Category:
Disasters

Design the Skyline





My new favorite band! Yours too?

More info here.

Posted By: Paul - Wed Jan 11, 2012 - Comments (4)
Category: Annoying Things, Disasters, Ineptness, Crudity, Talentlessness, Kitsch, and Bad Art, Music

Worst. Cocktail. Ever.

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Posted By: Paul - Fri Sep 23, 2011 - Comments (6)
Category: Disasters, 1970s, Alcohol

All Roads Lead From Rome…

The streets of Rome are a little quieter today as thousands of locals have chosen to skip work and head for the hills after a huge earthquake was predicted to hit the Italian Capital some time today by a well-known Italian seismologist, over 30 years ago!

Raffaele Bendandi was a self-taught scientist who believed that earthquakes were caused by the gravitational influence of the Sun, Moon and other planets. Though he never attempted to provide proof for his theories, which he believed were intuitively correct, Bendandi scored a number of notable successes in 1910s and 1920s that led to him being feted as “the man who can predict earthquakes” and made a Knight of the Crown of Italy by Mussolini (who also banned him from making public predictions). Because of this ban, Bendandi made no further earthquake predictions until the 1970s, when he successfully forecast the 1976 quake that hit Friuli, Italy.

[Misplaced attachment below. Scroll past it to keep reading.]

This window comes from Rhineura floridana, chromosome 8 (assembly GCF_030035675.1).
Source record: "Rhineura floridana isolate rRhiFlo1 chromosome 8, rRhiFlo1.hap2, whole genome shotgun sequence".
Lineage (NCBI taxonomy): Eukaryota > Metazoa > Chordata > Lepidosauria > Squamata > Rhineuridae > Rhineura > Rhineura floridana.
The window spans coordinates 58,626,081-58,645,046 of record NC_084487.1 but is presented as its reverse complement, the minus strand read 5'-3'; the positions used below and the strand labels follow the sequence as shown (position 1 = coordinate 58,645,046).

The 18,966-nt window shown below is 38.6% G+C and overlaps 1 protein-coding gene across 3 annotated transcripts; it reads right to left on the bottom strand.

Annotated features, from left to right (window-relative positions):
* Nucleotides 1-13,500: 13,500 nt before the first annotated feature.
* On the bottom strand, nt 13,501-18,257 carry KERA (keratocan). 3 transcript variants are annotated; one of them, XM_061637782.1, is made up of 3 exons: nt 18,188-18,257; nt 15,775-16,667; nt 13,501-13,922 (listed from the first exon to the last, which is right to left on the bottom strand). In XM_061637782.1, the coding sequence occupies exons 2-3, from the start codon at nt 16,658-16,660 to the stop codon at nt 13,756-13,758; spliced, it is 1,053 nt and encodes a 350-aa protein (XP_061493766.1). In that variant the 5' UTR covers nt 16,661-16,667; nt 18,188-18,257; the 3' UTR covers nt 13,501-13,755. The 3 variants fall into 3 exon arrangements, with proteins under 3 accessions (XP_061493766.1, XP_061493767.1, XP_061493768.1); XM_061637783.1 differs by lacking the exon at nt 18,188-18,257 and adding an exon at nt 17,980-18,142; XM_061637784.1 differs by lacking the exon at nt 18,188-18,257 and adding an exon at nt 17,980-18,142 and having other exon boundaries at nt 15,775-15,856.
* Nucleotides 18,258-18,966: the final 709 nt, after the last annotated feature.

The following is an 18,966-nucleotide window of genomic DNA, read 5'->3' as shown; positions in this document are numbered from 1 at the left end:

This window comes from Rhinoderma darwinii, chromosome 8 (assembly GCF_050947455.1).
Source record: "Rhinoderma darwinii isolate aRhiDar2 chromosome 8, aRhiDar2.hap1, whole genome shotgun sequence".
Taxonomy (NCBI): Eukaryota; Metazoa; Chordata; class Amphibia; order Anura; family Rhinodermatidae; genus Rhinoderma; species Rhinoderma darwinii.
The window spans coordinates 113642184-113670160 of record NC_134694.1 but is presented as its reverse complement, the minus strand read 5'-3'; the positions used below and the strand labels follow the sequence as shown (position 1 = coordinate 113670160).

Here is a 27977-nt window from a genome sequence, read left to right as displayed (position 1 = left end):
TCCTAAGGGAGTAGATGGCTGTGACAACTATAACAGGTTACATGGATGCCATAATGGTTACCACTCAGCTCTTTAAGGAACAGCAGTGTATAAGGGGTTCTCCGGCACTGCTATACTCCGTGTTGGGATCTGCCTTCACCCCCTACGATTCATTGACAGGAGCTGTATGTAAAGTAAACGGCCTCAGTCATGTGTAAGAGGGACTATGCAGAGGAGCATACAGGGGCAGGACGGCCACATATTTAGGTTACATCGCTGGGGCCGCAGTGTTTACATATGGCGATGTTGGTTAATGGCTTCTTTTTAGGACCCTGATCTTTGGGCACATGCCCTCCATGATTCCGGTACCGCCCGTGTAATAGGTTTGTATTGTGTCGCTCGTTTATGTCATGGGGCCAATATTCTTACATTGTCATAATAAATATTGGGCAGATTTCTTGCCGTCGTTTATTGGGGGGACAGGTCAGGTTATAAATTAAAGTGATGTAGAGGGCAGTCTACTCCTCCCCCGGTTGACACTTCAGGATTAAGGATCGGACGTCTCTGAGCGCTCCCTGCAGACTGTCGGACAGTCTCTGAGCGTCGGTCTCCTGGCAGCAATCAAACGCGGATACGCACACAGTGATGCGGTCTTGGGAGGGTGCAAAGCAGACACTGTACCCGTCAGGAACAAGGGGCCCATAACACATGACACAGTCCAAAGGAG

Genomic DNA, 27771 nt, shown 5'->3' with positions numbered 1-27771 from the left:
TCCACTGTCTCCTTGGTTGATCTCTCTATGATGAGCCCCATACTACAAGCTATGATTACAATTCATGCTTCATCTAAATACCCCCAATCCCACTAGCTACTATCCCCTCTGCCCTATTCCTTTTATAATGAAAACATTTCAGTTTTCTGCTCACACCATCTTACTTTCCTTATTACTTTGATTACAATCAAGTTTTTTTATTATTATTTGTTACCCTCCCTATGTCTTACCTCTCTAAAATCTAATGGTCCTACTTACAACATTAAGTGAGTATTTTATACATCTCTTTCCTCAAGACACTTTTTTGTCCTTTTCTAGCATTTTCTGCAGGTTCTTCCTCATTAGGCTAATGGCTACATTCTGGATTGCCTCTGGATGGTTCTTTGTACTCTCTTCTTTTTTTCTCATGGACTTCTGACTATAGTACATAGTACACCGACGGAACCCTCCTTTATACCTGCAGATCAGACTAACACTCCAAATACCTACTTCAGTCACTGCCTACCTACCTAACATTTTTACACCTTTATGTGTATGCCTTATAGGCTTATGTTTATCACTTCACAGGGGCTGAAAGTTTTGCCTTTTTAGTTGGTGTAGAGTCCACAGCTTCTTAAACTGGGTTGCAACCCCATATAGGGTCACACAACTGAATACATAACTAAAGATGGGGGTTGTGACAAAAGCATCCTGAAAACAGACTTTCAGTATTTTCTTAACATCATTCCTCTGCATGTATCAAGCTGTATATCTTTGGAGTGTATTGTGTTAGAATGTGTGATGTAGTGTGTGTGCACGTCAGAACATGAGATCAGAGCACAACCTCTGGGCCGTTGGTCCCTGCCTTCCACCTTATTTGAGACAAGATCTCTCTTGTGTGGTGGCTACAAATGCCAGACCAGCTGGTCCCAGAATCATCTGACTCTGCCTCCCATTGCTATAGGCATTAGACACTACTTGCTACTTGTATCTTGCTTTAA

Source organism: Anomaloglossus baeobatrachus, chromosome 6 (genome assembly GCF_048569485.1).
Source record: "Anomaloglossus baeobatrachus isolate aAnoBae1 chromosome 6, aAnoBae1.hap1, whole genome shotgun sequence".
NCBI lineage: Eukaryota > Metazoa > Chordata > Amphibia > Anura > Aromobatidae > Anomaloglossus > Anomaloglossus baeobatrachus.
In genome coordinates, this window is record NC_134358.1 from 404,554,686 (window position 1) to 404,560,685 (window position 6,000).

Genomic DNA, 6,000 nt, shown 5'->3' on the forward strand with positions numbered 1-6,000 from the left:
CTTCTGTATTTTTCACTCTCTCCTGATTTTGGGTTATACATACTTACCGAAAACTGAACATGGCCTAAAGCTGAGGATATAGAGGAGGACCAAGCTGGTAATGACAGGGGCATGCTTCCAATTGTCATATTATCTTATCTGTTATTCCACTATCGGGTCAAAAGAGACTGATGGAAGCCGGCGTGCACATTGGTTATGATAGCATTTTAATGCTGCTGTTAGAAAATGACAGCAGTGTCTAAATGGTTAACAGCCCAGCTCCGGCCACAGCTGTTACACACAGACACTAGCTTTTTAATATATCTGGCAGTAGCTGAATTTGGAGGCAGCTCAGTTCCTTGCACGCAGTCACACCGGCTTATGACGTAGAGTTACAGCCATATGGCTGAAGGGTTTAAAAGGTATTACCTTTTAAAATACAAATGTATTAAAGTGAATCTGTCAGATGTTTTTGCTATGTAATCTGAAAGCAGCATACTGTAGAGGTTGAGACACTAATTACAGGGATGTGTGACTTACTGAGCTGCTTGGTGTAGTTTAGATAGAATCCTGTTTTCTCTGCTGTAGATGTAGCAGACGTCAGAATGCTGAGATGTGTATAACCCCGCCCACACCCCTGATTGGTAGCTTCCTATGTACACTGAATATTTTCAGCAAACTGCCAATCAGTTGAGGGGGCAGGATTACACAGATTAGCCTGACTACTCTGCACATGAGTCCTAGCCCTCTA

Bendandi also claimed to have detected another planet, which he named Faenza, orbiting closer to the Sun than Mercury, but, like his science of ‘seismogenics’, his findings are roundly dismissed by modern scientists as imaginative but nothing more.

That he even made today’s prediction is a matter of dispute. Many sources claim that the prediction comes from dates written on notes found after his death and do not give a specific event or location at all, and even among Bendandi’s dedicated following, there is argument as to whether he predicted the Rome quake is due today or in 2511.

Still such is the reputation of Bendandi, who died in 1979, that as much as 18% of city employees are reported to have called in sick today, and many stores are closed and shuttered. (BBC News).

(Image: vichie81 / FreeDigitalPhotos.net)

Posted By: Dumbfounded - Wed May 11, 2011 - Comments (3)
Category: Authorities and Experts, Disasters, Eccentrics, Science, Weird Theory

Not My Job, Man

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You know what? I think I'm gonna sit this one out, and leave it to the experts.

Posted By: Paul - Sat Mar 19, 2011 - Comments (4)
Category: Disasters, Public Utilities, Power Generation, Technology, Asia

The Draining of Lake Peigneur

Posted By: Paul - Wed Nov 03, 2010 - Comments (5)
Category: Destruction, Disasters, Stupidity, 1980s

More Dangerous Than Dynamite!



Petroleum and tidiness: a bad combo.

Posted By: Paul - Fri Oct 15, 2010 - Comments (2)
Category: Death, Destruction, Disasters, Domestic

Ghost Story Comes To Life

If you're into ghost stories, this one seems fairly tame. In 1891, a passenger train derailed on a bridge near Statesville, North Carolina, killing approximately thirty people. The story claims that on the anniversary of the wreck, the sound of the crash and screaming passengers can be heard. A number of people come to the bridge for a chance to prove the legend each year. But this year, the story took an even more tragic turn when one of the "ghost hunters" was killed... by a train. You can read the details here.

Posted By: Nethie - Fri Aug 27, 2010 - Comments (4)